Wind farm projects in Europe, the United Kingdom (UK), the United States (US) andAustralia have been strongly criticised by local communities for not adequately takingsufficient account of the visual impact on the landscape, equitable compensation, or having atop-down approach to public participation (Wolsink 2000; Hodson 2006; Wstenhagen et al.2007; Hindmarsh and Matthews 2008; Zoellner et al. 2008; Jolivet and Heiskanen 2010).
Yet, some communities accept infrastructure projects with relative ease. Examplesinclude the Cooperative Research Centre for Greenhouse Gas Technologies (CO2CRC)Otway CCS project in Australia where the public participation process positively influencedacceptance (Ashworth et al. 2010); the FutureGen Project in the United States, where acompetition between the communities to host the project was seen as a major contributingfactor to acceptance (Hund and Greenberg 2010); and a biomass energy project in Germanywhere the community had a positive predisposition to renewable energy, which contributedto the acceptance of the project (Brohmann et al. 2006).
In most cases community support, or at least community acceptance, is necessary beforemajor infrastructure projects can occur (Wstenhagen et al. 2007). Factors influencingacceptance include the socio-economic, historical, cultural, institutional, infrastructural andgeographical characteristics of a community (Heiskanen et al. 2006). These factors mayexplain why acceptance seems to be more easily achieved in some communities than otherswhen similar public participation processes are employed (Dtschke 2010); and whyacceptance can change as the project progresses (Eltham et al. 2008).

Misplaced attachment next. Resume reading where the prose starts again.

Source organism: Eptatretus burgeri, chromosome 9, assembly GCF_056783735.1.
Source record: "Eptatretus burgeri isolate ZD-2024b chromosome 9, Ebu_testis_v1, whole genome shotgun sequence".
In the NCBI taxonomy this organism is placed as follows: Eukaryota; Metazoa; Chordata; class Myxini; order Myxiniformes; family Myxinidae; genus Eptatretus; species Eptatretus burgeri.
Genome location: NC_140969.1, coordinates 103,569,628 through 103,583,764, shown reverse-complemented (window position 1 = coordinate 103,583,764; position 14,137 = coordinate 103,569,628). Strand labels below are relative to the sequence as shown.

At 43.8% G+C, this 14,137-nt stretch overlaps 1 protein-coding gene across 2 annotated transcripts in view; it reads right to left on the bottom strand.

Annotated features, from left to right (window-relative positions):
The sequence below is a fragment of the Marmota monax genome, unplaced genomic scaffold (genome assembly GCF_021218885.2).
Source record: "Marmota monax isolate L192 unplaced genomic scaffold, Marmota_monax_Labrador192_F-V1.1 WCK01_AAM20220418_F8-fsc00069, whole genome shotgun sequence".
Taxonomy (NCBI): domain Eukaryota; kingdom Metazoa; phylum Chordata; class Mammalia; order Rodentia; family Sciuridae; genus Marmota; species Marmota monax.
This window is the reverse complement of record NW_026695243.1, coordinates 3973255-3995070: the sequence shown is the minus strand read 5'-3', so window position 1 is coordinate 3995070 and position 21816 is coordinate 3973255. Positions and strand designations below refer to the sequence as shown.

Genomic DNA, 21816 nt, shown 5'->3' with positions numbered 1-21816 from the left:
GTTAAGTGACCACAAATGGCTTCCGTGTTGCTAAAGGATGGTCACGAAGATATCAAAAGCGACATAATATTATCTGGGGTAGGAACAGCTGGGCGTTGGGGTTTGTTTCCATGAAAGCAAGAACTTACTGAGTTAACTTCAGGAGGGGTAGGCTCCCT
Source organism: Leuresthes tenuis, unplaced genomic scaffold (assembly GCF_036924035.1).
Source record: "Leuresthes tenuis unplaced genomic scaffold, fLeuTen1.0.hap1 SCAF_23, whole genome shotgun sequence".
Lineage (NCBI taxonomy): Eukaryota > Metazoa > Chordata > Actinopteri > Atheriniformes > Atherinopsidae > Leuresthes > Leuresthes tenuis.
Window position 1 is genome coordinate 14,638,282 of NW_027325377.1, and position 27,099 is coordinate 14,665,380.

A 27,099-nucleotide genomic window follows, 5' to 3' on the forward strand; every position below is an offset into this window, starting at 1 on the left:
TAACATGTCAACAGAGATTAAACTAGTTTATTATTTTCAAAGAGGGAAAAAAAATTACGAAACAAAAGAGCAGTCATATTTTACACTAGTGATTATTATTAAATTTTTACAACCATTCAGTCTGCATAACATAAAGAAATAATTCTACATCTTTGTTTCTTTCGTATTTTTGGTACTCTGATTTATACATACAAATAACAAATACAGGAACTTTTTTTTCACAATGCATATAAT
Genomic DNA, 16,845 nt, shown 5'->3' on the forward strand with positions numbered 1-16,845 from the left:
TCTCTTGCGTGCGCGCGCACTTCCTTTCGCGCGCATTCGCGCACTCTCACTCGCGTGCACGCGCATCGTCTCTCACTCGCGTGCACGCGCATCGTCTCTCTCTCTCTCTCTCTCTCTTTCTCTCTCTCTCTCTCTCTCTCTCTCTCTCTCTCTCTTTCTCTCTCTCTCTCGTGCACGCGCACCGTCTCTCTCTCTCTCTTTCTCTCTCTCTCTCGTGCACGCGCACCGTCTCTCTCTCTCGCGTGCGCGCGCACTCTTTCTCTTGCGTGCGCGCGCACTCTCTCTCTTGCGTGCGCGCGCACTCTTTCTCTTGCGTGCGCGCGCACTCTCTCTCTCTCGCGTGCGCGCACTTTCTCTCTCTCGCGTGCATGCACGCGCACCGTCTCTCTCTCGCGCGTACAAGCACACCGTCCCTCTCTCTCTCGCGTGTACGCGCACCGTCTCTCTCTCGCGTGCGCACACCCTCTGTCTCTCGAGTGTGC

Acceptance implies a passive stance by a community towards a project. It does notnecessarily imply consent, approval or support (Barben 2010). If acceptance is passive,what are the characteristics of a community in which the acceptance of CCS is achievedwith relative ease; and what best-practice public participation processes are mostappropriate for it?
This paper explores these questions through:
& A qualitative case study of the human and social capital of a community in southernAustralia located in the immediate vicinity of the CO2CRC Otway CCS Project; and
688 Mitig Adapt Strateg Glob Change (2012) 17:687706
& An assessment of the projects public participation process based on the communityshuman and social capital.
This exploration will lead to recommendations for a best-practice approach for community-specific CCS public participation processes, which will better inform government policy-makers, regulators and CCS project proponents.
1.2 Public participation processes
Public participation during the planning phase of infrastructure projects is a legislativerequirement for example in Europe, the United States and Australia (Culley andHughey 2008; Elliott and Thomas 2009; Portman et al. 2009). Ideally the processes willincorporate the democratic principles of inclusiveness and a right for people to have asay in decisions that affect their lives (Beierle and Cayford 2002; Hendriks in Smithet al. forthcoming).
Many public participation processes are differentiated by the level of communityinfluence and ownership in the decision-making process. They range from informationprovision aimed at persuading a community to accept a project to empowerment where thecommunity has full decision-making powers over a resource or process (Arnstein 1969;Hance et al. 1990; International Association of Public Participation [IAP2] 2004).